- Provenance information is currently unavailable
- Previous Owner(s)
Charles Lang Freer 1854-1919
Li Wenqing (C.L. Freer source) ca. 1869 - 1931
In Chinese literature, gardens sometimes serve as a setting for romantic assignations. The scene illustrates an episode in a popular love story, which became the subject of a play titled The Story of the Western Wing. While touring a Buddhist temple, an aspiring young scholar stumbles across two female lodgers, Oriole (Cui Yingying) and her maid Crimson (Hongniang), and he becomes immediately enamored with Oriole. Having received a suggestive written response to his overtures, he scales the wall of Oriole's garden one night. There, Crimson waits to lead him to her mistress, who plans to scold the youth for his forwardness. With its trellised flowering vines, broad-leafed banana trees, and large decorative rock, the temple courtyard is indistinguishable from one found in a typical domestic compound and lends the composition a sense of intimacy.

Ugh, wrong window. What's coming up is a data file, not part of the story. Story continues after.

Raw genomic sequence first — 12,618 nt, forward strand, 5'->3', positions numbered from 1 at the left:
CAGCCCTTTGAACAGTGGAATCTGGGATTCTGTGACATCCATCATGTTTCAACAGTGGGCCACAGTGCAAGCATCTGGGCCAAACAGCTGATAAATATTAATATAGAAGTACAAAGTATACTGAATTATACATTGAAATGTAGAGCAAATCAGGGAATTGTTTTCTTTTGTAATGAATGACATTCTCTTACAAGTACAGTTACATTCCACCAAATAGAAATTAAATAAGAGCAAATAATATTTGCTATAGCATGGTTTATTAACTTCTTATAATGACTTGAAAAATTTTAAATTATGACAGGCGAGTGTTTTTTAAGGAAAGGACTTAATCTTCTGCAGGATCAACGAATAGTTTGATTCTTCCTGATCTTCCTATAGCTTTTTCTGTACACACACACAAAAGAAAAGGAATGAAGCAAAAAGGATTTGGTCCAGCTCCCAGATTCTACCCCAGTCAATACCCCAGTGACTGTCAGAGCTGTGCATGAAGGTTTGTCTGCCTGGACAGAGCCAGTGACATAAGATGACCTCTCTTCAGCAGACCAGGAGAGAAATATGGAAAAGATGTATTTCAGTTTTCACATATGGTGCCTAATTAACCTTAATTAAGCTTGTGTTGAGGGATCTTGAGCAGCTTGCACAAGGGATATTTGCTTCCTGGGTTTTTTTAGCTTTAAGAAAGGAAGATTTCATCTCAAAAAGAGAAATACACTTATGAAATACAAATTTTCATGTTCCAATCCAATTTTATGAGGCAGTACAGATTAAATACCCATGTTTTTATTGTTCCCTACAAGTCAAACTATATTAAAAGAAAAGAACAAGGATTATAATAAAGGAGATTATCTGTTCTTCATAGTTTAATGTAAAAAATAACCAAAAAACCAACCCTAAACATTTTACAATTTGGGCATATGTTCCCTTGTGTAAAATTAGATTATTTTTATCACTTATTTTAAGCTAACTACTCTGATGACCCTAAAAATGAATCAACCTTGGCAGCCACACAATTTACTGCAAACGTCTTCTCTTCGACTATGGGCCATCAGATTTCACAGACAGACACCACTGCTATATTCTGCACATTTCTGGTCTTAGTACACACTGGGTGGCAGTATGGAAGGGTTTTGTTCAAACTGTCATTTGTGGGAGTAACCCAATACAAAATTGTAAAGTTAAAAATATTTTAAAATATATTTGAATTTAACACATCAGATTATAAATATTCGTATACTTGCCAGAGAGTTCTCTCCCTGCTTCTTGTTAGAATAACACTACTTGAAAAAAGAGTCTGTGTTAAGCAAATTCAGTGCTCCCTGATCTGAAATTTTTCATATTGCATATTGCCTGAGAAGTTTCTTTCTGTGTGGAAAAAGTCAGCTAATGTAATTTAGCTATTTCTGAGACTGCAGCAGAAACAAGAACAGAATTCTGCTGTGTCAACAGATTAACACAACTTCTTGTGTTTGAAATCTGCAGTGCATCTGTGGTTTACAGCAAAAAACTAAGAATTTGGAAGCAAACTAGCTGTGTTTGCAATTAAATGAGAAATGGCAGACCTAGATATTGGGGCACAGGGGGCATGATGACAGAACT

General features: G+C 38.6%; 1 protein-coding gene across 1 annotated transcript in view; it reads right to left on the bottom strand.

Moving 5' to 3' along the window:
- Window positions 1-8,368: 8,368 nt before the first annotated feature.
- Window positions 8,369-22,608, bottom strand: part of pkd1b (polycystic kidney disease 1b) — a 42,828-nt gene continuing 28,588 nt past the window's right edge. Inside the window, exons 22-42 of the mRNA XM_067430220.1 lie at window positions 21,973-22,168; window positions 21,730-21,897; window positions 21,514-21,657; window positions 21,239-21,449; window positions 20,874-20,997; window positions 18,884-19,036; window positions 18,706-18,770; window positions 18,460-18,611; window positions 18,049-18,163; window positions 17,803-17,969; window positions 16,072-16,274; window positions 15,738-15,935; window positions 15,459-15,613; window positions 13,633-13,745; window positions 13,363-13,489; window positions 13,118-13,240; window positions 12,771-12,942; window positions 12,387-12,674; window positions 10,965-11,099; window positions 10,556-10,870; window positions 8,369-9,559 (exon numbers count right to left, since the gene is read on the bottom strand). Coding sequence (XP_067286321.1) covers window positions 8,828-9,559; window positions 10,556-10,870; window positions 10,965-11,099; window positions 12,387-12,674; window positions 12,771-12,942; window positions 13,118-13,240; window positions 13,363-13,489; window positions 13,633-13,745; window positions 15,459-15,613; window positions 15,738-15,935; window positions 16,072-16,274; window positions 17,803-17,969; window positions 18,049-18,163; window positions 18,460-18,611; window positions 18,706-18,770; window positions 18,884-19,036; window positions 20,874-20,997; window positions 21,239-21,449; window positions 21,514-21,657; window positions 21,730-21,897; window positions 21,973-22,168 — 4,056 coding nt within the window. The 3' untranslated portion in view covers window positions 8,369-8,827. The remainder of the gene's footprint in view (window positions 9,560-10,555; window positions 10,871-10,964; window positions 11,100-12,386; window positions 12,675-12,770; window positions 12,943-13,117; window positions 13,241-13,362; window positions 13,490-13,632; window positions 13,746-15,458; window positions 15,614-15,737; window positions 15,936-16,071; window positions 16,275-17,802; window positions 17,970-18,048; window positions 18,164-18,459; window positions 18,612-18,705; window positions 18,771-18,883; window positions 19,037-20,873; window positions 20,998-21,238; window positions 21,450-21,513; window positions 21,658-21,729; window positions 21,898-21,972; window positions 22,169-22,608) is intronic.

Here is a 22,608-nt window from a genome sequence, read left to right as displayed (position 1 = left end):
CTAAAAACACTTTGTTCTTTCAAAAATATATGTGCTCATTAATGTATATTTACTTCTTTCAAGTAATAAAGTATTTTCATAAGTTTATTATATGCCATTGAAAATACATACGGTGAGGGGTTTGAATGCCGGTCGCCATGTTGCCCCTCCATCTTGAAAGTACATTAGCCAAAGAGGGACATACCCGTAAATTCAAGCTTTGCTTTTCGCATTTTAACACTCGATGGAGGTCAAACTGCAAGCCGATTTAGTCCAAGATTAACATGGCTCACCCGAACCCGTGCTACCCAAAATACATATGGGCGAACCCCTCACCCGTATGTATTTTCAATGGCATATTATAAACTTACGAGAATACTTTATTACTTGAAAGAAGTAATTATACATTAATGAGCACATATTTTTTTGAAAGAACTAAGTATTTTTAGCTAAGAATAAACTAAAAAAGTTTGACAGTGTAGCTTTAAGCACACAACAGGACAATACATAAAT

- Published References
- James Cahill. Pictures for Use and Pleasure: Vernacular Painting in High Qing China. Berkeley and Los Angeles. pp. 134-135, fig. 4.34.
- Osvald Siren. Gardens of China. New York. pl. 91a, f.
- Collection Area(s)
- Chinese Art
- Web Resources
- Google Cultural Institute
- Rights Statement
Copyright with museum